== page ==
Happy St. Patrick’s Day!

To all my Irish readers, wherever you may be, top o’ the morning to you! Yes, I know the phrase is not common in modern Ireland, and the pedants out there will likely get huffy at my use of a popular expression which is more North American than authentically Irish. Still, from what I’ve read it appears the pedants are just that, as the greeting does appear in writing from the Victorian era and earlier. So it’s an archaic saying, but a real one, and probably even a legitimately Irish one. What harm, then — to Ireland, its language, or its people — in using it as we North Americans do, namely to express synoptically all the sentimental thoughts that spring to mind when we think of Ireland?

Far stranger, and more objectionable, might be the more common and widely used expression, “the luck of the Irish.” What on earth could that signify, given modern Ireland’s history? The Irish, en masse, are presumably no luckier than anyone else, any more than Canadians are “kinder” — although I’m sure there are some Irish who cling to that ethnic delusion, just as I know all too well that almost every Canadian glows with pride when he hears that idiotic rot about Canadians being preternaturally kind. (If anything, Canadians as a class tend to be smugly self-righteous and self-satisfied, as witness the lack of humility with which they allow themselves to be aggrandized globally as the kindest people on earth without blinking — but let’s leave that topic for another day, Canada Day perhaps.)

So it’s with sincere affection that I say, however archaically, “top o’ the morning to you.”

Full disclosure: I have not a drop of Irish blood. So where do I, with my Romanian and French Canadian heritage, get off thinking I can partake of this most purely Irish holiday, St. Patrick’s Day? Well, in my defense, it so happens that I am currently teaching James Joyce in my Twentieth Century Literature class — Dubliners, no less — and it doesn’t get any more Irish than that. What’s more, how can one show fellow feeling with all things Ireland more sincerely than by marrying a woman of Irish ancestry and bearing the most authentically Irish name? — the one feminine name that appears in the famous final paragraph of perhaps the most important Irish story of the modern era:

A few light taps upon the pane made him turn to the window. It had begun to snow again. He watched sleepily the flakes, silver and dark, falling obliquely against the lamplight. The time had come for him to set out on his journey westward. Yes, the newspapers were right: snow was general all over Ireland. It was falling on every part of the dark central plain, on the treeless hills, falling softly upon the Bog of Allen and, farther westward, softly falling into the dark mutinous Shannon waves. It was falling, too, upon every part of the lonely churchyard on the hill where Michael Furey lay buried. It lay thickly drifted on the crooked crosses and headstones, on the spears of the little gate, on the barren thorns. His soul swooned slowly as he heard the snow falling faintly through the universe and faintly falling, like the descent of their last end, upon all the living and the dead.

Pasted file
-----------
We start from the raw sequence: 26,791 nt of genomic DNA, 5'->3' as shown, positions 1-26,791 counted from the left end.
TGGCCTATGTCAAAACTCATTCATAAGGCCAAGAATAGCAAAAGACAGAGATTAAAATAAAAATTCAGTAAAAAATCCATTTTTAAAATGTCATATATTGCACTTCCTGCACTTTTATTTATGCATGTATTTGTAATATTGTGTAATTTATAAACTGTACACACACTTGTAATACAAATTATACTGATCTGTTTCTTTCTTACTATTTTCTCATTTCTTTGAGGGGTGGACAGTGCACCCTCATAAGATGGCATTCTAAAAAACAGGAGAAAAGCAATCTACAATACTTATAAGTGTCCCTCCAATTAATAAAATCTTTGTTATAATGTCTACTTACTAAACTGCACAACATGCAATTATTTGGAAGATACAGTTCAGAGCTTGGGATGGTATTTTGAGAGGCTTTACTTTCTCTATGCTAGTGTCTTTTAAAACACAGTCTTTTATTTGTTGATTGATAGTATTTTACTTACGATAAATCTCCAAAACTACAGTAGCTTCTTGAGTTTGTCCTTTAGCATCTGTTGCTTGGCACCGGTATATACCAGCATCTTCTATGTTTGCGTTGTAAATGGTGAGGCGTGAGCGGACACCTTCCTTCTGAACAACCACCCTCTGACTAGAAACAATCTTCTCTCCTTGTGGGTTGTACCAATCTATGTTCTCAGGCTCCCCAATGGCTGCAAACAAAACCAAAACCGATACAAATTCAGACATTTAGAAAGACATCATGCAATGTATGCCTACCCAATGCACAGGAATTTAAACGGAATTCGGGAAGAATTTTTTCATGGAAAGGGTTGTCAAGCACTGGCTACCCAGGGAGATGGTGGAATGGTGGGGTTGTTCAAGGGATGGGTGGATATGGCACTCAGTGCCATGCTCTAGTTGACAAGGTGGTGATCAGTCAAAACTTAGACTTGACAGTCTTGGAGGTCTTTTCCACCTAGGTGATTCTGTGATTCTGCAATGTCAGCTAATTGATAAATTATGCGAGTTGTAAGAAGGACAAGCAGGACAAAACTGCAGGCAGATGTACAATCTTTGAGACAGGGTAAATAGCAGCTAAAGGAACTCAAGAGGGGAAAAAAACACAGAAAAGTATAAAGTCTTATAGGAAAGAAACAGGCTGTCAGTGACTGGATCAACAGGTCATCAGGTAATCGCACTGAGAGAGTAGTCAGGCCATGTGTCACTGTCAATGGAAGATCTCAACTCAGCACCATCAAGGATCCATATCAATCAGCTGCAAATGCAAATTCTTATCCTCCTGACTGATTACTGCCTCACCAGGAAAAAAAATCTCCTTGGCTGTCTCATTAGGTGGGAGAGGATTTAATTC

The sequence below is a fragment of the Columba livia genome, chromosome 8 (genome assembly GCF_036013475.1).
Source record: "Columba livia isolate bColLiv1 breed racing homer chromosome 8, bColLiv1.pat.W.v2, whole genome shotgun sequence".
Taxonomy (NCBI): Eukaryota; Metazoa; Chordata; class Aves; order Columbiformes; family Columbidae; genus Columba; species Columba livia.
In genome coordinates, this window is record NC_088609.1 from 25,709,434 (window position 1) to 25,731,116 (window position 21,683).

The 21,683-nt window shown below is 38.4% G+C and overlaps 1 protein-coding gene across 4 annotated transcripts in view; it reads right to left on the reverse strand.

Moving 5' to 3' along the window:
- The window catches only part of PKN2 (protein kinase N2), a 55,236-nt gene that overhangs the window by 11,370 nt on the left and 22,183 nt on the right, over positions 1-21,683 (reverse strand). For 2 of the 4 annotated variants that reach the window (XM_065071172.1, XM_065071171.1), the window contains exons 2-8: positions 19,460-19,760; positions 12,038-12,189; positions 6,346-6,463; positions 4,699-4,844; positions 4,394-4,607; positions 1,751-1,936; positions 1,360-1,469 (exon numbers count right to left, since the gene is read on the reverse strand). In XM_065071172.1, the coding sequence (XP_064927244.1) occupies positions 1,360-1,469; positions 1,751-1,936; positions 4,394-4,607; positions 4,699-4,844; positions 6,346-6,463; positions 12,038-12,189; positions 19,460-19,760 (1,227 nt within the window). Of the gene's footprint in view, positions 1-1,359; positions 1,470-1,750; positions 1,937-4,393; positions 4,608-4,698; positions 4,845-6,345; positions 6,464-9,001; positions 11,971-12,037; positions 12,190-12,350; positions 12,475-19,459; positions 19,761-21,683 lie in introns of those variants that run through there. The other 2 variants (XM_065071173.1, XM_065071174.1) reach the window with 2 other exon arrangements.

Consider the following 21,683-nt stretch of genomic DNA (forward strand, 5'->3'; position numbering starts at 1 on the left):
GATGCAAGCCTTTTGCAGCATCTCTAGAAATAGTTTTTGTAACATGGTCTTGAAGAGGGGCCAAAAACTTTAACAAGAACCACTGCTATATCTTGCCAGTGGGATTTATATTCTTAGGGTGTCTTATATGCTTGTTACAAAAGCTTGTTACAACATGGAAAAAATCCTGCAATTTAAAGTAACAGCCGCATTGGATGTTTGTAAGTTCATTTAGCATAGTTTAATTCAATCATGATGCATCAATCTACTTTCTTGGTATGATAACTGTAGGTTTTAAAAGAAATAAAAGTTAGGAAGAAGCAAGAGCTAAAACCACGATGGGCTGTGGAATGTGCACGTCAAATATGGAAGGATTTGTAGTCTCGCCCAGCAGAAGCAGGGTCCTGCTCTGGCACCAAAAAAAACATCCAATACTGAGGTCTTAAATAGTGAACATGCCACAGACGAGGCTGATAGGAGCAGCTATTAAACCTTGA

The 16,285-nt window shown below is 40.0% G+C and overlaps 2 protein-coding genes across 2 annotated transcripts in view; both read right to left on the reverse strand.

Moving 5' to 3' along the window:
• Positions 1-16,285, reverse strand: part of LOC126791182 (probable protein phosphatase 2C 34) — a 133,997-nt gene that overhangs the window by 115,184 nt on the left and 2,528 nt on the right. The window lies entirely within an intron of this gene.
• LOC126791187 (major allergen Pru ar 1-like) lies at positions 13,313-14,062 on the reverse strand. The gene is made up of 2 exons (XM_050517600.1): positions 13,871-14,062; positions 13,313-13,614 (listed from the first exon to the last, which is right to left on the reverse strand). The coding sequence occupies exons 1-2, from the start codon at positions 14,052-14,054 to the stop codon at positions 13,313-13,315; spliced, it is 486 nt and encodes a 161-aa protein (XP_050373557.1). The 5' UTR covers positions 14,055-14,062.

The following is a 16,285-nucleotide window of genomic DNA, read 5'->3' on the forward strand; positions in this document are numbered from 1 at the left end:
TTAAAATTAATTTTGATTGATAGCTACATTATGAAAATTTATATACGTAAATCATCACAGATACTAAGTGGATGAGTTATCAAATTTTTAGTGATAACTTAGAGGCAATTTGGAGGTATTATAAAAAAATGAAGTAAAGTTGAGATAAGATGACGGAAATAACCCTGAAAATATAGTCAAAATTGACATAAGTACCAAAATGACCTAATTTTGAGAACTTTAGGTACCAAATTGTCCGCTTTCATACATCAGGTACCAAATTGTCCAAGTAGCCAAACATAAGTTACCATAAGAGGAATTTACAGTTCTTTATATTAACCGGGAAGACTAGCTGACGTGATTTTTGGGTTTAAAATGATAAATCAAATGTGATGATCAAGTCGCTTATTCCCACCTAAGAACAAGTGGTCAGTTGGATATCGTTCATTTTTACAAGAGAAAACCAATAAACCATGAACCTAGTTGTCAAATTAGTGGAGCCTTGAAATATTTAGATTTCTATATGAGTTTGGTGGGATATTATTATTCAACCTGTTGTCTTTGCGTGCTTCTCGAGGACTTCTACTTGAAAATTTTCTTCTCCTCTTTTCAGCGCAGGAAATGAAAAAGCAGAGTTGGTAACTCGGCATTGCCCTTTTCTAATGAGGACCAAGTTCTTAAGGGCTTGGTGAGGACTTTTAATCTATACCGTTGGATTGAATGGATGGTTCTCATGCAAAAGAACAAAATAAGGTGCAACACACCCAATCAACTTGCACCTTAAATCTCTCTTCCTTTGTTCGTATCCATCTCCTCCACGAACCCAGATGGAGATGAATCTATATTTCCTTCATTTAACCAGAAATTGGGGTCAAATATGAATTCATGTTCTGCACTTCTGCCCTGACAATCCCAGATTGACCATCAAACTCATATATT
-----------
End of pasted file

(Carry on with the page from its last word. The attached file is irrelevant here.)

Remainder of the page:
And while we’re in this Irish mood, there is no excuse too flimsy to justify citing William Butler Yeats, so here’s a special favorite of mine:

THAT civilisation may not sink,
Its great battle lost,
Quiet the dog, tether the pony
To a distant post;
Our master Caesar is in the tent
Where the maps are spread,
His eyes fixed upon nothing,
A hand under his head.
Like a long-legged fly upon the stream
His mind moves upon silence.

That the topless towers be burnt
And men recall that face,
Move most gently if move you must
In this lonely place.
She thinks, part woman, three parts a child,
That nobody looks; her feet
Practise a tinker shuffle
Picked up on a street.
Like a long-legged fly upon the stream
Her mind moves upon silence.

That girls at puberty may find
The first Adam in their thought,
Shut the door of the Pope’s chapel,
Keep those children out.
There on that scaffolding reclines
Michael Angelo.
With no more sound than the mice make
His hand moves to and fro.
Like a long-legged fly upon the stream
His mind moves upon silence.

As I am in Korea, where each day arrives many hours earlier than in the West, I can share some genuine St. Patrick’s Day “top o’ the morning” photos with you, before even Ireland herself has seen the dawn. Cheers, All!


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